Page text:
If you love someone let them go. This is always easier said then done. In cases like the one involving Terri Schiavo, it’s easy to see how and where battle lines were drawn. The hard part is knowing who should win the fight.

How many times have you found yourself, especially after the big debate of Terri Schiavo’s, talking with relatives and saying, “If that ever happens to me I want you to pull the plug,” as if your life wasn’t worth the possibility of a miracle.

I understand that if you are pronounced brain dead, then you have basically slim to nil chance of coming out of it. I also understand how that could lead relatives to lose hope in the recovery of their loved one; However, what if you were trapped, and you had no way to communicate that you were still there and you really wanted to live despite what you had said in passing, or in a heated debate in the past?

There’s a woman from New Zealand who lapsed into a deep coma after having knee surgery while having septicemia, a bacterial infection. She had talked with her husband once about life-support situations and had told him that she wouldn’t want to live in a vegetated state.

Her husband and her children decided eventually that if she didn’t improve within the following 36 hours they would have the hospital turn the machines off and stop her treatments. After the decision was made, he sat down next to her bed and held her hand and asked her to squeeze his hand if she could hear him.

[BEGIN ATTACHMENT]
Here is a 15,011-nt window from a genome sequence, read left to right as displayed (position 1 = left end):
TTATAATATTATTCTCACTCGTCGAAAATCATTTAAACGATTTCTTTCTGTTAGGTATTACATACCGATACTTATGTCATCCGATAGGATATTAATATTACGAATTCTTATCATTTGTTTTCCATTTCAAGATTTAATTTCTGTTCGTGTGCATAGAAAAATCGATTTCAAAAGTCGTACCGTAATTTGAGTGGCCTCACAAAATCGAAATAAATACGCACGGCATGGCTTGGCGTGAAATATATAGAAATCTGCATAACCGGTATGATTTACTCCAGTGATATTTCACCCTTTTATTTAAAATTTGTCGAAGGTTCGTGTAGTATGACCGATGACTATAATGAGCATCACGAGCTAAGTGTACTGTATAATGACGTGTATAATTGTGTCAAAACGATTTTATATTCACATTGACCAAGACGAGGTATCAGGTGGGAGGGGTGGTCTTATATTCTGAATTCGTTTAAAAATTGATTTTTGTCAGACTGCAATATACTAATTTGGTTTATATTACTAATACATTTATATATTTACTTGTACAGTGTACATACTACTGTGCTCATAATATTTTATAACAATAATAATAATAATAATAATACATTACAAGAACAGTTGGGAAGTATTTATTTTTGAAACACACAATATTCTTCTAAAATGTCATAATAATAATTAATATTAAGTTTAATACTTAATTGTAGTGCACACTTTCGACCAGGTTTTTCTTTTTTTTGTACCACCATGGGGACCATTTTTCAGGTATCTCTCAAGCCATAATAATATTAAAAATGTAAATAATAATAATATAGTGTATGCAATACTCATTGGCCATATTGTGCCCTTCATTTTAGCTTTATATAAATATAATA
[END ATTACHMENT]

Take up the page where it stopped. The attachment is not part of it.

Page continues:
The woman squeezed his hand every time he asked, with a desperate need to survive. She was aware of her surroundings despite her coma, and despite the fact that everyone was oblivious to her slight consciousness.

Now, knowing that this can happen but is not always possible, are you willing to say out loud to your relatives, “if that ever happens to me, I want you to pull the plug,” with the clear, concise knowledge that you may be conscious of what’s going on while they are starving you to death for two weeks like Terri Schiavo? And, with no way to communicate your consciousness with the ones you love?

Moreover, would you want to put your family through the guilt of knowing forever that it’s possible they murdered you? Not only murdered you but starved you, which I might add is cruel and unusual punishment.

If they are going to rule that life support can be turned off, but it means that the person has to starve to death, then there should be a law passed stating that they can be euthanised. Of course that would never happen because then all assisted suicide would have to be legal and that’s not right either, or is it?

Lines are being drawn, crossed and redrawn all the time. There is no black and white.

Everything is all gray matter on this subject. If there’s one thing you should be sure of, you should have a living will drawn up so that your wishes will be followed should something happen to you. Of course, what if you fill out that living will, and no one knows that you’re conscious because you can’t communicate to them that you’re alive and you want to live despite your previous wishes? Just some thoughts to keep you up at night.

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Cecelia Francisco and Sharon M